Thursday, June 10, 2010

Feminist Working Mother With No Regrets

A feminist doctor, writing in a recent column in the Korean Times, explains what she understands by the term "working mother." She says that her biology and her role in society do not in any way make her, as a working mother, feel handicapped or victimized.

She realizes that society does not treat women equally with men, especially in the workplace. And as a working mother she knows this first hand, but says that this is a problem of society, not her problem.

She is proud of her biological individuality, her place in the family as a working mother, and her femininity; whether society realizes it or not is immaterial. Her position in society is quite different from many other women; she has a good paying job and admits she is in no position to appreciate all their problems.

However, there are feminists, she feels, who reject the role of women and belittle their unique characteristics. Is it an embarrassment, she asks, to be a woman? Is birthing and raising children an unfair burden amounting to mistreatment and a loss of freedom--women becoming tools of a capitalistic society? Accepting this way of thinking is to look down on the role of women, sometimes expressed by assertions like the following:
Since men are not doing their part in raising a child, I will not either.
Men do not feel responsible for the birth of the child, I will not either.
Men do not partake in housework, and I will not either.
Society does not help in raising a child, and I won't either.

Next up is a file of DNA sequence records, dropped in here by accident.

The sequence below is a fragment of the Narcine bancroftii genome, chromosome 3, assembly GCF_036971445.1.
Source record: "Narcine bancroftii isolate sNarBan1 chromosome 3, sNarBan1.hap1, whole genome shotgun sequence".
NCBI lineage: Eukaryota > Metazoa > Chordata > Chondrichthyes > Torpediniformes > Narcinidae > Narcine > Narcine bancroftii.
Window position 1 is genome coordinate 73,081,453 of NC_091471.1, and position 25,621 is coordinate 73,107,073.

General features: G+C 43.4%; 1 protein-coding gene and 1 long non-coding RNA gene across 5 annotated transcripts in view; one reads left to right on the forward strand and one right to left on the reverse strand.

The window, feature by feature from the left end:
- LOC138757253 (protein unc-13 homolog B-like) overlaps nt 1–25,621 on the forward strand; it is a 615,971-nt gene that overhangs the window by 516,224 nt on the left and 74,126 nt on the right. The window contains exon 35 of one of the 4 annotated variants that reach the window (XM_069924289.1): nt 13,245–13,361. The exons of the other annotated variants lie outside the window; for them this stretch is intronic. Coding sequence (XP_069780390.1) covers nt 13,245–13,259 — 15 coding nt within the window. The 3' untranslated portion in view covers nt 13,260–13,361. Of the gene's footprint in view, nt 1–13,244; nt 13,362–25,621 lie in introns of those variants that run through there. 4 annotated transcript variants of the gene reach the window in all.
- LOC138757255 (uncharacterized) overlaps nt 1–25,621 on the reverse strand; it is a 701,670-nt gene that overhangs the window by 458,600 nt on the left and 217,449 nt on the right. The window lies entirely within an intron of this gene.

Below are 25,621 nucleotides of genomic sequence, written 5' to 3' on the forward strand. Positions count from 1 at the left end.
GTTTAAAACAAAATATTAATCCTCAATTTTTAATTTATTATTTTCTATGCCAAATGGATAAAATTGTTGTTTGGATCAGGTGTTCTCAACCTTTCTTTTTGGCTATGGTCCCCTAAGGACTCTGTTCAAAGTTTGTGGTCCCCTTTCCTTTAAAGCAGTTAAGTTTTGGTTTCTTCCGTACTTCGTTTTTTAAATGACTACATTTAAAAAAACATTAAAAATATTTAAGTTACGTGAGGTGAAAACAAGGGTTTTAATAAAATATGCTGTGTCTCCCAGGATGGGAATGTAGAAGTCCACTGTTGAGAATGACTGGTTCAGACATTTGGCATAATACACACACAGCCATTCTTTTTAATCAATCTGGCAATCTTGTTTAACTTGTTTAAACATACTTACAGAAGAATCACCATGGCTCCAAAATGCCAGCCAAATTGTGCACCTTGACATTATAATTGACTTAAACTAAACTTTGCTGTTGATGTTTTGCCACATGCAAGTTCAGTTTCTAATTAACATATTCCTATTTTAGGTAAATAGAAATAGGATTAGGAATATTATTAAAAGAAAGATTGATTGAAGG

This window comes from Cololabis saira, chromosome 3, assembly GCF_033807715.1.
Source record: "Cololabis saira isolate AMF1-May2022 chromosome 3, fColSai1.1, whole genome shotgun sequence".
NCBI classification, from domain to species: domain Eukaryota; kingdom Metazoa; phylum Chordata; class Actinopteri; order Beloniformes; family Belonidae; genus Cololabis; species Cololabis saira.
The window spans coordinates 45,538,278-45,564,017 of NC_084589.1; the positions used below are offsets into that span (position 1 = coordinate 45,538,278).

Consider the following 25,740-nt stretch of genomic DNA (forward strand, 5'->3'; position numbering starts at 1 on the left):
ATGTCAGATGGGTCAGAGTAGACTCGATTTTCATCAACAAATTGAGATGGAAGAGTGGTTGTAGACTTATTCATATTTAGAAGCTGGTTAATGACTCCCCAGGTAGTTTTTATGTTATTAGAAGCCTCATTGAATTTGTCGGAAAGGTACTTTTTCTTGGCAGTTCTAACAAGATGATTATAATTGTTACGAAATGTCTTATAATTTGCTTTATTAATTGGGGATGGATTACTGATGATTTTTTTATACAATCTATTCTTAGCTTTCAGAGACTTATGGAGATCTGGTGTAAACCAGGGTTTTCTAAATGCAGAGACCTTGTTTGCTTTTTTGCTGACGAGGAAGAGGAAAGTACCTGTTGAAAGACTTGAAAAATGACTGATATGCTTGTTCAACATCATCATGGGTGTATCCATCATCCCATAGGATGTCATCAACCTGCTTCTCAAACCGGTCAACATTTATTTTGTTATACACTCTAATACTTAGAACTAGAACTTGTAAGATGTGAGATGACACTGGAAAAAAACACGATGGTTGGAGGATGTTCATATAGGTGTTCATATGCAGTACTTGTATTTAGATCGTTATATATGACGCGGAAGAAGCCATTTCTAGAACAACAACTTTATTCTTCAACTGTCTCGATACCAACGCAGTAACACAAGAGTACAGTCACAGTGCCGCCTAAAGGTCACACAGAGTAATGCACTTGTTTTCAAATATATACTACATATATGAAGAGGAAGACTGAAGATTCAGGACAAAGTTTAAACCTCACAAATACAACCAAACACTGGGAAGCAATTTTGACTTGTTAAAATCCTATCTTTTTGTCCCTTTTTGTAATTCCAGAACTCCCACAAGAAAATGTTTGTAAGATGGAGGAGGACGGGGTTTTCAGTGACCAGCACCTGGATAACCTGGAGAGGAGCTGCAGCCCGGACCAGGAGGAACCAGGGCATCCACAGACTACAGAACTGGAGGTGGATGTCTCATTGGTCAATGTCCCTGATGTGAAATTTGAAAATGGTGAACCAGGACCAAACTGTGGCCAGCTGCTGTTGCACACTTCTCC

Society makes it hard on a working mother; I will work but not give birth.

The thinking behind these statements is often the understanding that women are giving birth not for themselves but for their husbands or society. Is a woman, she asks, a birthing machine for her husband and society?

The writer hopes that women will work for a society in which a husband and wife will share responsibility for raising their children. When the husband does not act responsibly, the wife should bring it to his attention. Working mothers should ask their husbands to help with the housework. When society does not act as it should, efforts should be made to change society. And, perhaps most important, working women should not look down on the birthing and raising children. She dreams that some day society will appreciate the role of a working mother, seeing it as it should be seen--as magnificent and respected.

1 comment:

  1. Thank you for some other excellent article.
    The place else could anybody get that type of info in such a
    perfect method of writing? I have a presentation next week,
    and I'm on the search for such info.
    my web site - GFI Norte